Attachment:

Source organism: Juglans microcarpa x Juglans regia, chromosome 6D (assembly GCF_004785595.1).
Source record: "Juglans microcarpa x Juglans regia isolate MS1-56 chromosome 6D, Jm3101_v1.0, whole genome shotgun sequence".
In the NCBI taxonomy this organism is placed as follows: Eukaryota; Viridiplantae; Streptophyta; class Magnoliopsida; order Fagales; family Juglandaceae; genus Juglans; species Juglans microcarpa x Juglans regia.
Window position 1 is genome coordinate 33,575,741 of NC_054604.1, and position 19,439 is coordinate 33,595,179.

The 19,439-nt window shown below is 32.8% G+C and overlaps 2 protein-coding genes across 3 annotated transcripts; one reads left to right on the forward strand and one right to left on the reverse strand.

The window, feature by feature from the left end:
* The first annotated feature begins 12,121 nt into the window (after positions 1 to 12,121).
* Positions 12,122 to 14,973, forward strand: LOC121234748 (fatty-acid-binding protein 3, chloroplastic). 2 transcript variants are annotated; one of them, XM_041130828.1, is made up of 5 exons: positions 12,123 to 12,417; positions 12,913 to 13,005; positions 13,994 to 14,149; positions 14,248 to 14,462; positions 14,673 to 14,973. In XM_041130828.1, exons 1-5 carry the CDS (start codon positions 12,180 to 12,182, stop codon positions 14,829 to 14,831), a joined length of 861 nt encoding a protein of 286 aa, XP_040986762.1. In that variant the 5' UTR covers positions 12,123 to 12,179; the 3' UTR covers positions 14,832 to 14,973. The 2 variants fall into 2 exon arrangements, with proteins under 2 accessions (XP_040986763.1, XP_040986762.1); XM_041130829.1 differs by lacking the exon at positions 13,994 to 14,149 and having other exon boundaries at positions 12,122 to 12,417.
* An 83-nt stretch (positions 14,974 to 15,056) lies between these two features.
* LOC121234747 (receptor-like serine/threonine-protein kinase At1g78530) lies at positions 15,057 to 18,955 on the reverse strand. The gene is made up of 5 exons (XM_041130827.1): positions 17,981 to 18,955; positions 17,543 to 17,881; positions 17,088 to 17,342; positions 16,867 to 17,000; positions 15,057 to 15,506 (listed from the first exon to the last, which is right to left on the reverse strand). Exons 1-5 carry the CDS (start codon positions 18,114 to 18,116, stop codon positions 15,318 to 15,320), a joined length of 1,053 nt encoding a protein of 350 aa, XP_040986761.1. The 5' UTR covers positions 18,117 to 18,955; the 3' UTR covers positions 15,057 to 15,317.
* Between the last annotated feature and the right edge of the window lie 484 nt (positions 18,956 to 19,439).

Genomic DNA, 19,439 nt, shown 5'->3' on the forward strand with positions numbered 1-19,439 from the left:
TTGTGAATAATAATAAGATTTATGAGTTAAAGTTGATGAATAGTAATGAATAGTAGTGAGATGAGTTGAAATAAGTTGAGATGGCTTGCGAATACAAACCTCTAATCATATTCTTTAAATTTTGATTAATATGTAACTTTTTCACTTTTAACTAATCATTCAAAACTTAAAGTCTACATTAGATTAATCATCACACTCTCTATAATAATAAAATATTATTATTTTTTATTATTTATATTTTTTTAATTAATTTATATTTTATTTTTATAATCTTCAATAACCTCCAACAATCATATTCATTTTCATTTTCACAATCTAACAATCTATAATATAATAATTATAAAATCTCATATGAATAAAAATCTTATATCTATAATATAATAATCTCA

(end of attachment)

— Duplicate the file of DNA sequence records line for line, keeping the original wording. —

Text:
Source organism: Juglans microcarpa x Juglans regia, chromosome 6D (assembly GCF_004785595.1).
Source record: "Juglans microcarpa x Juglans regia isolate MS1-56 chromosome 6D, Jm3101_v1.0, whole genome shotgun sequence".
In the NCBI taxonomy this organism is placed as follows: Eukaryota; Viridiplantae; Streptophyta; class Magnoliopsida; order Fagales; family Juglandaceae; genus Juglans; species Juglans microcarpa x Juglans regia.
Window position 1 is genome coordinate 33,575,741 of NC_054604.1, and position 19,439 is coordinate 33,595,179.

The 19,439-nt window shown below is 32.8% G+C and overlaps 2 protein-coding genes across 3 annotated transcripts; one reads left to right on the forward strand and one right to left on the reverse strand.

The window, feature by feature from the left end:
* The first annotated feature begins 12,121 nt into the window (after positions 1 to 12,121).
* Positions 12,122 to 14,973, forward strand: LOC121234748 (fatty-acid-binding protein 3, chloroplastic). 2 transcript variants are annotated; one of them, XM_041130828.1, is made up of 5 exons: positions 12,123 to 12,417; positions 12,913 to 13,005; positions 13,994 to 14,149; positions 14,248 to 14,462; positions 14,673 to 14,973. In XM_041130828.1, exons 1-5 carry the CDS (start codon positions 12,180 to 12,182, stop codon positions 14,829 to 14,831), a joined length of 861 nt encoding a protein of 286 aa, XP_040986762.1. In that variant the 5' UTR covers positions 12,123 to 12,179; the 3' UTR covers positions 14,832 to 14,973. The 2 variants fall into 2 exon arrangements, with proteins under 2 accessions (XP_040986763.1, XP_040986762.1); XM_041130829.1 differs by lacking the exon at positions 13,994 to 14,149 and having other exon boundaries at positions 12,122 to 12,417.
* An 83-nt stretch (positions 14,974 to 15,056) lies between these two features.
* LOC121234747 (receptor-like serine/threonine-protein kinase At1g78530) lies at positions 15,057 to 18,955 on the reverse strand. The gene is made up of 5 exons (XM_041130827.1): positions 17,981 to 18,955; positions 17,543 to 17,881; positions 17,088 to 17,342; positions 16,867 to 17,000; positions 15,057 to 15,506 (listed from the first exon to the last, which is right to left on the reverse strand). Exons 1-5 carry the CDS (start codon positions 18,114 to 18,116, stop codon positions 15,318 to 15,320), a joined length of 1,053 nt encoding a protein of 350 aa, XP_040986761.1. The 5' UTR covers positions 18,117 to 18,955; the 3' UTR covers positions 15,057 to 15,317.
* Between the last annotated feature and the right edge of the window lie 484 nt (positions 18,956 to 19,439).

Genomic DNA, 19,439 nt, shown 5'->3' on the forward strand with positions numbered 1-19,439 from the left:
TTGTGAATAATAATAAGATTTATGAGTTAAAGTTGATGAATAGTAATGAATAGTAGTGAGATGAGTTGAAATAAGTTGAGATGGCTTGCGAATACAAACCTCTAATCATATTCTTTAAATTTTGATTAATATGTAACTTTTTCACTTTTAACTAATCATTCAAAACTTAAAGTCTACATTAGATTAATCATCACACTCTCTATAATAATAAAATATTATTATTTTTTATTATTTATATTTTTTTAATTAATTTATATTTTATTTTTATAATCTTCAATAACCTCCAACAATCATATTCATTTTCATTTTCACAATCTAACAATCTATAATATAATAATTATAAAATCTCATATGAATAAAAATCTTATATCTATAATATAATAATCTCA